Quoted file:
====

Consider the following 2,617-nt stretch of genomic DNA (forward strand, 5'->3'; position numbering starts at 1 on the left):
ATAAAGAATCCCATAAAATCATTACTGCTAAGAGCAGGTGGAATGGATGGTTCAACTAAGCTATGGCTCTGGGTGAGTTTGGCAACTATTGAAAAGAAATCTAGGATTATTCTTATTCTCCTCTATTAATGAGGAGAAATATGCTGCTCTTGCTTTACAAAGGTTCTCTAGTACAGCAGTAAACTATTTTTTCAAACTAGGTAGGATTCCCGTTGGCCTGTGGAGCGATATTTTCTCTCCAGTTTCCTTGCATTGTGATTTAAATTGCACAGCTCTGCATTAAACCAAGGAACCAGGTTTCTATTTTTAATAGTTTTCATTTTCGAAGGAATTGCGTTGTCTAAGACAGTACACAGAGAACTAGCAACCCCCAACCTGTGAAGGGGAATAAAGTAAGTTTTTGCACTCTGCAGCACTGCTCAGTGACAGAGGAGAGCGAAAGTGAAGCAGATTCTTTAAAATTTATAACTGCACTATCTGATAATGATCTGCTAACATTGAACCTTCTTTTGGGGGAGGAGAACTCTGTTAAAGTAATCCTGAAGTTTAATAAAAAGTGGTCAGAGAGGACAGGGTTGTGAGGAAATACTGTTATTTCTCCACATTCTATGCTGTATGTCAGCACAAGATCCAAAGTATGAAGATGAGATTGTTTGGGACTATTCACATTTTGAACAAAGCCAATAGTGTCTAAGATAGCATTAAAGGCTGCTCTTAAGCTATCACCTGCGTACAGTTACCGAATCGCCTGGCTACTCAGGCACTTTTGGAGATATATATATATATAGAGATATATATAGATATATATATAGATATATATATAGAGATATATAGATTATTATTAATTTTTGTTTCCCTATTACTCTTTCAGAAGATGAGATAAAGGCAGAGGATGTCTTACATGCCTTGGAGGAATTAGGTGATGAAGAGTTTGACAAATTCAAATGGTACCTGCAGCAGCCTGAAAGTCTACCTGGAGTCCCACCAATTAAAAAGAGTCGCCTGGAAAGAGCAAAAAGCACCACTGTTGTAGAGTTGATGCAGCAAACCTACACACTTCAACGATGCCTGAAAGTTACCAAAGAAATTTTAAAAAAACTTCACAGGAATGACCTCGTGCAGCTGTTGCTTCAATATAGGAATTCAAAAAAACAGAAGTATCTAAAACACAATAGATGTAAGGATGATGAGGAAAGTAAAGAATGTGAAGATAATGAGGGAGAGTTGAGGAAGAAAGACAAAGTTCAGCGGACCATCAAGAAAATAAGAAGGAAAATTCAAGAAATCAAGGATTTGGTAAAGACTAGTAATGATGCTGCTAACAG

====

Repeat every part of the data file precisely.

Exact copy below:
Consider the following 2,617-nt stretch of genomic DNA (forward strand, 5'->3'; position numbering starts at 1 on the left):
ATAAAGAATCCCATAAAATCATTACTGCTAAGAGCAGGTGGAATGGATGGTTCAACTAAGCTATGGCTCTGGGTGAGTTTGGCAACTATTGAAAAGAAATCTAGGATTATTCTTATTCTCCTCTATTAATGAGGAGAAATATGCTGCTCTTGCTTTACAAAGGTTCTCTAGTACAGCAGTAAACTATTTTTTCAAACTAGGTAGGATTCCCGTTGGCCTGTGGAGCGATATTTTCTCTCCAGTTTCCTTGCATTGTGATTTAAATTGCACAGCTCTGCATTAAACCAAGGAACCAGGTTTCTATTTTTAATAGTTTTCATTTTCGAAGGAATTGCGTTGTCTAAGACAGTACACAGAGAACTAGCAACCCCCAACCTGTGAAGGGGAATAAAGTAAGTTTTTGCACTCTGCAGCACTGCTCAGTGACAGAGGAGAGCGAAAGTGAAGCAGATTCTTTAAAATTTATAACTGCACTATCTGATAATGATCTGCTAACATTGAACCTTCTTTTGGGGGAGGAGAACTCTGTTAAAGTAATCCTGAAGTTTAATAAAAAGTGGTCAGAGAGGACAGGGTTGTGAGGAAATACTGTTATTTCTCCACATTCTATGCTGTATGTCAGCACAAGATCCAAAGTATGAAGATGAGATTGTTTGGGACTATTCACATTTTGAACAAAGCCAATAGTGTCTAAGATAGCATTAAAGGCTGCTCTTAAGCTATCACCTGCGTACAGTTACCGAATCGCCTGGCTACTCAGGCACTTTTGGAGATATATATATATATAGAGATATATATAGATATATATATAGATATATATATAGAGATATATAGATTATTATTAATTTTTGTTTCCCTATTACTCTTTCAGAAGATGAGATAAAGGCAGAGGATGTCTTACATGCCTTGGAGGAATTAGGTGATGAAGAGTTTGACAAATTCAAATGGTACCTGCAGCAGCCTGAAAGTCTACCTGGAGTCCCACCAATTAAAAAGAGTCGCCTGGAAAGAGCAAAAAGCACCACTGTTGTAGAGTTGATGCAGCAAACCTACACACTTCAACGATGCCTGAAAGTTACCAAAGAAATTTTAAAAAAACTTCACAGGAATGACCTCGTGCAGCTGTTGCTTCAATATAGGAATTCAAAAAAACAGAAGTATCTAAAACACAATAGATGTAAGGATGATGAGGAAAGTAAAGAATGTGAAGATAATGAGGGAGAGTTGAGGAAGAAAGACAAAGTTCAGCGGACCATCAAGAAAATAAGAAGGAAAATTCAAGAAATCAAGGATTTGGTAAAGACTAGTAATGATGCTGCTAACAG